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Publication numberUS3552401 A
Publication typeGrant
Publication dateJan 5, 1971
Filing dateAug 14, 1968
Priority dateJul 12, 1963
Publication numberUS 3552401 A, US 3552401A, US-A-3552401, US3552401 A, US3552401A
InventorsCriswell Angie F, Michaelson Joseph B
Original AssigneeCriswell Angie F, Michaelson Joseph B
Export CitationBiBTeX, EndNote, RefMan
External Links: USPTO, USPTO Assignment, Espacenet
Synthetic nail structure
US 3552401 A
Abstract  available in
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Claims  available in
Description  (OCR text may contain errors)

United States Patent Inventors Joseph B. Michaelson North Hollywood; Angie F. Criswell, 13203 Moorepark, Sherman Oaks, Calif. 91403 Appl. No. 769,771

Filed Aug. 14, 1968 Division of Ser. No. 294,706, July 12, 1963, Patent No. 3,483,289.

Patented Jan. 5, 1971 Assignee said Michaelson assignor to said Criswell SYNTHETIC NAIL STRUCTURE 7 Claims, 4 Drawing Figs.

US. Cl.... 132/73 Int. Cl A45d 29/00 [50] Field ofSearch 132/73, 73.5,75.3, 88.7;424/6l;106/311, 155,156,195, 193

[56] References Cited UNITED STATES PATENTS 1,842,978 l/1932 Morton 106/193(1) 1,948,580 2/1934 Hucks 106/195 2,073,867 3/1937 Feigenbaum. 132/73 2,293,558 8/1942 Overholt 106/195 Primary Examiner-Louis G. Mancene Assistant Examiner-Gregory E. McNeill Attorney-White & Haefliger ABSTRACT: A solvent-permeable, supple and conformable synthetic nail structure which is differentially responsive to solvent and shaped for invisible securement to a human nail.

This application divided out of our copending application Serial No. 294,706, filed Jul. 12, 1963, now Pat. No. 3,484,289. i I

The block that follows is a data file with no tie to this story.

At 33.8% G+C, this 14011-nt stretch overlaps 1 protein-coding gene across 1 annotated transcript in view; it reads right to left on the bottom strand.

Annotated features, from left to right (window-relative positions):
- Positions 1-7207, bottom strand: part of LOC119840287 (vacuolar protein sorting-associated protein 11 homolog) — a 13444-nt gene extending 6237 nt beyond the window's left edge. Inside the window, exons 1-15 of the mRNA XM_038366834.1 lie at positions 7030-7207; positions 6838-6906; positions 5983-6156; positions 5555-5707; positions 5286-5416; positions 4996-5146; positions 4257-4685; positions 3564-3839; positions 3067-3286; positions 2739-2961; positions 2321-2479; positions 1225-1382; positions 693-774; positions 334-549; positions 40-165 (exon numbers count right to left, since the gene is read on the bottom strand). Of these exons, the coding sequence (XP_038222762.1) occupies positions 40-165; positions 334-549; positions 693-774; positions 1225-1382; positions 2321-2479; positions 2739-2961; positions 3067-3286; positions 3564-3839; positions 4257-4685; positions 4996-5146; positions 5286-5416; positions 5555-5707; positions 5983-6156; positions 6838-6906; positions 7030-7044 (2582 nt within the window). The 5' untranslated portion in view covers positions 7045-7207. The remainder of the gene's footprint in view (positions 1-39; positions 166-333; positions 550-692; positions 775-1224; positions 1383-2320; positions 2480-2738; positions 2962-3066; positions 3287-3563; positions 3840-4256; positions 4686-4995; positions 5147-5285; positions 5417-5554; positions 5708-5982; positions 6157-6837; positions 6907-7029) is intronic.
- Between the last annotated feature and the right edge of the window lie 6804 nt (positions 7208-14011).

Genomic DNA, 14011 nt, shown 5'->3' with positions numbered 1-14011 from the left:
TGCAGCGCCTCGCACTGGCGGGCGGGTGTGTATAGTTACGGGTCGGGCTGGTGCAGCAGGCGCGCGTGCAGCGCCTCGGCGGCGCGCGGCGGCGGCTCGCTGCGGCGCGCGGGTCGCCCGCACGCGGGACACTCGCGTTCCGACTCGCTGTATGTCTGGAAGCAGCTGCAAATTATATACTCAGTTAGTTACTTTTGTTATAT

BACKGROUND OF THE INVENTION 1. Field ofthe Invention This invention has to do with preformed nail overlay or socalled false nails, being structures which are adhesively or sol- 'vent-cement fastened to human nails for repair, concealment,

embellishment or lengthening of the natural nail.

2. Prior Art Application of synthetic nails is a common cosmetic e'xpedient despite the difficulties presentin currently procurable products. For the most part commercial synthetic nail strucwell where the nail structure is formed away from the nail and is later attempted to be applied. Small personal variations in natural nails preclude an exact design conformance with the natural nail and characteristic stiffness prevents real congruence between the synthetic and natural nail. As a result the synthetic nail is stressed'and may pop up after application and is most difficult to apply accurately in the first instance.

Relying as they do on thickness and stiffness, present synthetic nail structures leave a 'distinct edgeat their termination line. This may be temporarily satisfactory'where a full nail is applied but with time the normal growth of the nail carries this unsightlyedge outward across-the natural nail surface.

SUMMARY OF THE INVENTION It is a major objective of this invention to overcome the aforementioned problems of the prior synthetic nail structures. The invention is predicated on the major concept,